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RE: [xml-dev] Who Is Teaching XML To Technical Writers?

A good question also.  No, it doesn’t always work like that.   Keep in mind that XML and SGML split in optional and required features and this made a difference to applications that had to bridge that chasm as well as organizations.

It will definitely check for well-formedness (Draconian errors). XML requires it.   Validity handling can vary because DTDs are optional in XML; so, when this is done can vary.   It possibly also varies by property settings of the editor itself but someone else would have to confirm that.   Items such as id/idref checking can be reported when the user asks for them even if the parser caught them on-load.  This can be helpful when editing document components such as work packages.   IDs are not auto-generated because local standards vary as to what constitutes an ID (for example, using a letter for the package type (M for maintenance) and then appending the WP number and TM series).  This is the sort of thing regular expression/microparsing can check but no the XML DTD-based validity checking.

Other things are ecosystem-dependent.  For example, is the FOSI putting spaces after list items and in which contexts?  Or is the tagger entering editor specific processing instructions? These come under the ‘secret decoder ring” knowledge category.  FOSI post validity check contributions are a pure bitch.

So, some of this comes down to the features of generalized markup v.s. specific local applications and tools.  For example, does your editor of choice make use of the FPI for getting the DTD or does it use the name in the quotes following?  Little items like that will confound.  Catalogs can confound.  Training for specific editors may have walked out the door with the last architect and the tagger left to do the job doesn’t actually know the details of XML well enough to know what kinds of mistakes they are making, and the technical writers don’t care.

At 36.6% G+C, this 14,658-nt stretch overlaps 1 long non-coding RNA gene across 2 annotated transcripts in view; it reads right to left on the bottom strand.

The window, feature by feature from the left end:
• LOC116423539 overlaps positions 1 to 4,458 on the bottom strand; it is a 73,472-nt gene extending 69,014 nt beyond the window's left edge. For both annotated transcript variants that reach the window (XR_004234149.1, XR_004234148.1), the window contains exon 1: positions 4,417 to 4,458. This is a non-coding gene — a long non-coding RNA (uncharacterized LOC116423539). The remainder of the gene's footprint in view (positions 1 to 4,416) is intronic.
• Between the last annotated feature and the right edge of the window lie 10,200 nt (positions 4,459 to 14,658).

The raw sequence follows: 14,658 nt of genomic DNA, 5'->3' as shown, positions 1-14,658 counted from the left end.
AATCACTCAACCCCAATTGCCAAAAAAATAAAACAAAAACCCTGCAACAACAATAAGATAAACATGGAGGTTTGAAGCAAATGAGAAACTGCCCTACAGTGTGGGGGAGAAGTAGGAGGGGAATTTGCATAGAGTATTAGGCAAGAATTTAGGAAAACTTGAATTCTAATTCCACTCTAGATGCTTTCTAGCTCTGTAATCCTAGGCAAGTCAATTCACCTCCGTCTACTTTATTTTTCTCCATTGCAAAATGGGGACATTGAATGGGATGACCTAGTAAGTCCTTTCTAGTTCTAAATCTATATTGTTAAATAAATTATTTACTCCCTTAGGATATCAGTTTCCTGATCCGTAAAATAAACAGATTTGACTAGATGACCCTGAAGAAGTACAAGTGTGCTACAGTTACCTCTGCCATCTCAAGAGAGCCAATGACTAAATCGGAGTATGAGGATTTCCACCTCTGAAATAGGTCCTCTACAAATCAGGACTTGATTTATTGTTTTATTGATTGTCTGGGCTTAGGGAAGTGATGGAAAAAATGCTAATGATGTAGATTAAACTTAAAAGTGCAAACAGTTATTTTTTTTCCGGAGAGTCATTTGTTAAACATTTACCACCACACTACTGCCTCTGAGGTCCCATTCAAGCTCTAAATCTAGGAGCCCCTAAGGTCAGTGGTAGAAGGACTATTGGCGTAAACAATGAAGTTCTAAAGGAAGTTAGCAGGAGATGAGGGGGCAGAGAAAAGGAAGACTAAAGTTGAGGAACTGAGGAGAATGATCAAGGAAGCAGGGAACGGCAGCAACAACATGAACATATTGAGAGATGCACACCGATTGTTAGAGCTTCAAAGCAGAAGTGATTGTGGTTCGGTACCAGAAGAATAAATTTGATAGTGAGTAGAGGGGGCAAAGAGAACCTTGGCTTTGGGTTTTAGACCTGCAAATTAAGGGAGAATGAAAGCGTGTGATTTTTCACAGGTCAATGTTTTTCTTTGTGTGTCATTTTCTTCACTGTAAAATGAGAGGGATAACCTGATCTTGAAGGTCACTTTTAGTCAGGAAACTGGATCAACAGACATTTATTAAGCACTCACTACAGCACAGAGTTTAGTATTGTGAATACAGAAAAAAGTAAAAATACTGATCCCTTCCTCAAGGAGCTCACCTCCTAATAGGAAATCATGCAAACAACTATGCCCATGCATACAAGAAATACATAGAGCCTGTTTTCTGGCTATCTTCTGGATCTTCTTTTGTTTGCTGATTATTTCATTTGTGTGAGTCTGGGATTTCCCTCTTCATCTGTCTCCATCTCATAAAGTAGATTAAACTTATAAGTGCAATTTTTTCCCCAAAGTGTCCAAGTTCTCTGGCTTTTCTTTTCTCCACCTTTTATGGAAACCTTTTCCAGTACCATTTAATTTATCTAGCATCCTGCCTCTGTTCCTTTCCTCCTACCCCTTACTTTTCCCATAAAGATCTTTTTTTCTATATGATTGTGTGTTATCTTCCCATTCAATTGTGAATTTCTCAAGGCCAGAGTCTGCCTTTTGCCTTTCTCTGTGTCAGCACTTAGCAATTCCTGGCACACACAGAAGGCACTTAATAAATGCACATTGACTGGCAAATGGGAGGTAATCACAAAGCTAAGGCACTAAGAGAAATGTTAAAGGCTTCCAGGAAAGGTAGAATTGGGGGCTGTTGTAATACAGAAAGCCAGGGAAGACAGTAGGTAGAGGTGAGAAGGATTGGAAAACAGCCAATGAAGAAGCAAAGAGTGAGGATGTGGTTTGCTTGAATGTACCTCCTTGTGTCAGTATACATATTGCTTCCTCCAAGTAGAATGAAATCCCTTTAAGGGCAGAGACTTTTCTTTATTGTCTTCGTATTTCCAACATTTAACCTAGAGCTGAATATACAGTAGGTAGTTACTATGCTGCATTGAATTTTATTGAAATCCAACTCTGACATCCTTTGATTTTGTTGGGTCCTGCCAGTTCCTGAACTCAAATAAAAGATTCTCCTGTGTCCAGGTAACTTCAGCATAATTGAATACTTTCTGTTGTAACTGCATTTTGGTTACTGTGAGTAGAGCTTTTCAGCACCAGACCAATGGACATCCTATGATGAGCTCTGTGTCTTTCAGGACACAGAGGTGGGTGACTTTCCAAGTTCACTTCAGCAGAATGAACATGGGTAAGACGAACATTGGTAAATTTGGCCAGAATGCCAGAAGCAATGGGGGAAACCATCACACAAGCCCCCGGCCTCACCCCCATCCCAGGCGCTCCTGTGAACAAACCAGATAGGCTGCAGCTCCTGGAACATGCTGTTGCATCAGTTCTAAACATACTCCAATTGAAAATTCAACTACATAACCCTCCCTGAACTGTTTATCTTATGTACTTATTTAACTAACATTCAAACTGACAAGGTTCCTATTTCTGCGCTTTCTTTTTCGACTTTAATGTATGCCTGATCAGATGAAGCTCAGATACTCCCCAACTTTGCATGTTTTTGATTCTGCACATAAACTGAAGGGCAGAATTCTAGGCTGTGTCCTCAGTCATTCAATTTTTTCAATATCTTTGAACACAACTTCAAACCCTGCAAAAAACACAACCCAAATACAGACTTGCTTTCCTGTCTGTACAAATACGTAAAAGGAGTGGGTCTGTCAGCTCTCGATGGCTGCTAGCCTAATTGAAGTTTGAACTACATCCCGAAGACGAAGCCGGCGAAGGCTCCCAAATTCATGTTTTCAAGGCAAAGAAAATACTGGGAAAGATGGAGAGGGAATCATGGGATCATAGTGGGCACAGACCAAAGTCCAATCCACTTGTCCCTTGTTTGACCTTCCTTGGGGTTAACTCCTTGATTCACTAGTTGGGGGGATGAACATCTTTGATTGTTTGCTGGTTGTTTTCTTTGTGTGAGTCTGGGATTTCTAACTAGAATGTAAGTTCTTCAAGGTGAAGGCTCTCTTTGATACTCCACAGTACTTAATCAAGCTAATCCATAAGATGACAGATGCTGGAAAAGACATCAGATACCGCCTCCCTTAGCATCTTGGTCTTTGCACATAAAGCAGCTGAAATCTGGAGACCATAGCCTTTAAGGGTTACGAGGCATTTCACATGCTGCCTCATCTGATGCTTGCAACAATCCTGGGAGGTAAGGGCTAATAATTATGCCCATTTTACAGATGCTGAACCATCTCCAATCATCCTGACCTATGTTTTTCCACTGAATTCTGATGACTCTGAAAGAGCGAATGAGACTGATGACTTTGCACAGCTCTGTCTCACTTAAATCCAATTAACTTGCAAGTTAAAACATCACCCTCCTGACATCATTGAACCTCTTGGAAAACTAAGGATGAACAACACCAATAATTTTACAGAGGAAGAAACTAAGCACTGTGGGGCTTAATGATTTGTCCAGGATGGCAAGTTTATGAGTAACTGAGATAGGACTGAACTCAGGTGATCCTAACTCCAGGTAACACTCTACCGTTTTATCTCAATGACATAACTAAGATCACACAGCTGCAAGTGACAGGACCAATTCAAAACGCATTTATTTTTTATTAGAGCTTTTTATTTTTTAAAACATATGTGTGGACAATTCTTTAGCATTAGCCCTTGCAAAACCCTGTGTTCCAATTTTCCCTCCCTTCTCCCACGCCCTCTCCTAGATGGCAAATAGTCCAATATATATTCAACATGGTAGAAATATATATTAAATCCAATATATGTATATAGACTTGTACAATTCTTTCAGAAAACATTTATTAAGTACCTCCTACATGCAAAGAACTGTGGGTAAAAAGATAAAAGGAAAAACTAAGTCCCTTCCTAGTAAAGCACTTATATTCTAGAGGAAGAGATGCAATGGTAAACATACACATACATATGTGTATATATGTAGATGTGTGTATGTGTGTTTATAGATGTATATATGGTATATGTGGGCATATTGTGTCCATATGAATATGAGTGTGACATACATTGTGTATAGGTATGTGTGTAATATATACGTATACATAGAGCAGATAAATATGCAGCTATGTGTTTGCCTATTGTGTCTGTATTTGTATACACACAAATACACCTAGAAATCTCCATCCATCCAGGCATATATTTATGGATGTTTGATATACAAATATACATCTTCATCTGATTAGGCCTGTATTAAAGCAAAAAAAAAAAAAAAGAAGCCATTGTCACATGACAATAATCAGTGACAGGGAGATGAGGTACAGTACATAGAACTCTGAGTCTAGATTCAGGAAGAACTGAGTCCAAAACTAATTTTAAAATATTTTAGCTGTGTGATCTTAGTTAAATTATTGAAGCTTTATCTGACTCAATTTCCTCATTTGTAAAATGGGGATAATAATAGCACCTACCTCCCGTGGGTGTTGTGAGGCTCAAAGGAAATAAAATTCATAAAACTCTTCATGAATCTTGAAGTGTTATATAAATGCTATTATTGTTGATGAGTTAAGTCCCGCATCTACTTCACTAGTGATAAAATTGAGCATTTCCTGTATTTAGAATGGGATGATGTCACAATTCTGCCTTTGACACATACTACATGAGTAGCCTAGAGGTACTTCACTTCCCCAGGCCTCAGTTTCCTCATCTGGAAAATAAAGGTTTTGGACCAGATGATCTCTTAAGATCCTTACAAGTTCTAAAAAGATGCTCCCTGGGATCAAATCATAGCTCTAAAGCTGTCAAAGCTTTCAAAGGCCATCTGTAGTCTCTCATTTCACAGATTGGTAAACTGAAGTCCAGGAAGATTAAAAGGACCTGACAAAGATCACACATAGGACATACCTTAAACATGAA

I read recently where TimBL said the web isn’t about documents.  NOW he tells us.



From: Nico van de Water [mailto:nicovdwater@gmx.de]
Sent: Friday, August 10, 2012 2:23 PM
To: Len Bullard
Subject: Re: [xml-dev] Who Is Teaching XML To Technical Writers?


Hi Len, dear list members,

My most pressing question in this case would be then: doesn't the XML editor itself check for well-formedness and validity? So far (since roughly 1998) I have always used XML Spy, and what I liked from the beginning is that this program immediately flags any errors in the XML one opens. I have always thought that this was a more or less default functionality in XML editors. Or I am wrong here?

With thanks and best regards,

Op 2012-08-10 20:12, Len Bullard schreef:

537254D815AAA64492F9FA9A38ECB40DE83BEC@mail4.huntsville.ses-i.com" type=cite>
Good question, Mike.  I'm not sure it is manual although that is how I
found it.  I'm editing in Notepad++; faster and I can see the error
patterns; and parse checking on load and after changes.  It's old school
but it has advantages and one is to find stuff like this.
Probably the editor isn't checking for this on-entry. Arbor Text allows
it and then it's caught if they use id checking (DUPLICATE).  However, I
suspect the training is lacking in lots and lots of logistics
departments.  This is the "tagging" culture and it is actively harmful.

[end of snip]



1.    Please note my new address: Groesbeeksedwarsweg 301, 6521 DK Nijmegen, Netherlands. My postal address remains the same: Postbus 1367, 6501 BJ Nijmegen, Netherlands.







Nico van de Water Linguistic Services

For language matters...


Linguistic consultancy, technical and medical/scientific translations, software and web site localization, technical authoring, and terminology management


(Mr.) Nico van de Water

Postbus 1367

6501 BJ  Nijmegen


VAT ID: NL076023308B02

Registered at Nijmegen Chamber of Commerce, dossier no. 511 63 217


[t]            +31-6-300 444 52 (mobile)

[m]          nicovdwater@gmx.de

[w]          under development


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